I even got close and personal with the moon.
A few of us at work were chatting and came up with the idea to create a rap and music video for our team. Our product has the nickname "Magic Unicorn Edition," so we created Unicorn's Kickin'. That inspired me to write and record a few more tracks, like "Tricky."
It's a lot of fun even if I'm a little rough around the edges. Practice makes perfect!
One day I mentioned to Doreen that I was frustrated my telescope was still backordered. "It will come when it's God's will for it to come." So true, but God gives us free will, so I used mine to call the vendor. "Jeremy! Why did you call?" "I'm just checking in." Turns out my timing was perfect. They were looking at a scope in a damaged box (scope was fine) and because I called when they had it out, they were willing to repackage and ship it with my permission. It came a few days later, so of course we've had bad weather.
Last week, Microsoft's campus reopened almost exactly two years after shutting down. I went in on a Wednesday. It was a surreal experience. It almost brought me to tears when I was in the cafeteria to see it full of people and energy. Someone walked by with long, black hair and I felt a surge of excitement - that could be Abel! Then I remembered: he's gone. And two years of living with a chronic progressive disease under the life-altering stress of a pandemic came crashing down on me.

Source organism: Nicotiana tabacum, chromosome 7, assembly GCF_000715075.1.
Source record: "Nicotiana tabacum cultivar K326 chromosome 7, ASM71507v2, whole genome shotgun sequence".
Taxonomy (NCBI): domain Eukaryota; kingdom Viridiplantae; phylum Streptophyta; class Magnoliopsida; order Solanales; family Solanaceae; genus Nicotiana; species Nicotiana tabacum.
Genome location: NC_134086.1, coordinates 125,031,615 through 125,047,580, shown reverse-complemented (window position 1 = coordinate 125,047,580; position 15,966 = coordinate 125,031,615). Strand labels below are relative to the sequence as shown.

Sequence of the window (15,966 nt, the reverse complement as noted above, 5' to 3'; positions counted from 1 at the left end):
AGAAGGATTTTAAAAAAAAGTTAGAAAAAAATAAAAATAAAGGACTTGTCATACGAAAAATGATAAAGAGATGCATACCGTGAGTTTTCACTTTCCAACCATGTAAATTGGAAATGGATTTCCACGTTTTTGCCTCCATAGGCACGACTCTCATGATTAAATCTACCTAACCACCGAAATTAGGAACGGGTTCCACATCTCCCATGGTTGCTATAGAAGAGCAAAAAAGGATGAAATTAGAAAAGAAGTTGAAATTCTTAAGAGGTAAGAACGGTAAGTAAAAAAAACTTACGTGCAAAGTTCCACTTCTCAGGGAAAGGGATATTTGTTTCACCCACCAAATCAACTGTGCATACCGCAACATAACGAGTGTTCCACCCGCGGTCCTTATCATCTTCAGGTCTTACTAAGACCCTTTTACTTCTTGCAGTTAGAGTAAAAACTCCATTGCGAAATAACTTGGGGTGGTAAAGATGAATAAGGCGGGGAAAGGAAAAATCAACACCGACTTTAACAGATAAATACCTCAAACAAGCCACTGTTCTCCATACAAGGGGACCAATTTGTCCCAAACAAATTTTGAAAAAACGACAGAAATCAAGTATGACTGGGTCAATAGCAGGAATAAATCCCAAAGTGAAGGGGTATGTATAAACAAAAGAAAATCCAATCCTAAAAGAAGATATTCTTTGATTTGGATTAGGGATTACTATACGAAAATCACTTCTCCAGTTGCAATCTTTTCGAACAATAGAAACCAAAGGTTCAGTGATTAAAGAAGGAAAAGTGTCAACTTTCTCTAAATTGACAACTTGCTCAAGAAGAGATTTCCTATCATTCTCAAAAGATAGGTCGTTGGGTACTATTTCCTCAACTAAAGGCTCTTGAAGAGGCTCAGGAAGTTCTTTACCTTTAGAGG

But it's OK. My shoulders aren't strong enough to bear the weight, but God's are. Jesus said, "For my yoke is easy, and my burden is light." (Matthew 11:30). I place my trust and my burdens on Him, and even though I don't deserve it, He gives me comfort.
Speaking of comfort, I find great comfort through the support of community. A community I've been helping drive for some time now just went live. I'm pleased to announce the launch of the Young Onset Parkinson's Network. It's an amazing non-profit set to transform the support and networking available to people like me who are diagnosed at a young age and have to balance the diagnosis with family and career. Please consider sharing this with your YOPD friends and caregivers. There is opportunity to both donate and sponsor as well.
This was a bittersweet reflection but felt great to share and write. If you made it this far, thank you so much for caring and being patient with me as I continue to get comfortable with the changes in my life. It's already March and I've worked out every week of the year, my meds no longer make me nauseous, my only debilitating symptom is difficulty typing with my left hand, my new telescope is waiting to peel back another layer of the universe, I'm back with friends and colleagues on campus and able to go in person to church again. More important than all of these great things are the two most important sources of support in my life: God, and my wife, Doreen.
I'm blessed. I'm looking up, not down. And dangit, I'm doing a LOT of burpees. So there!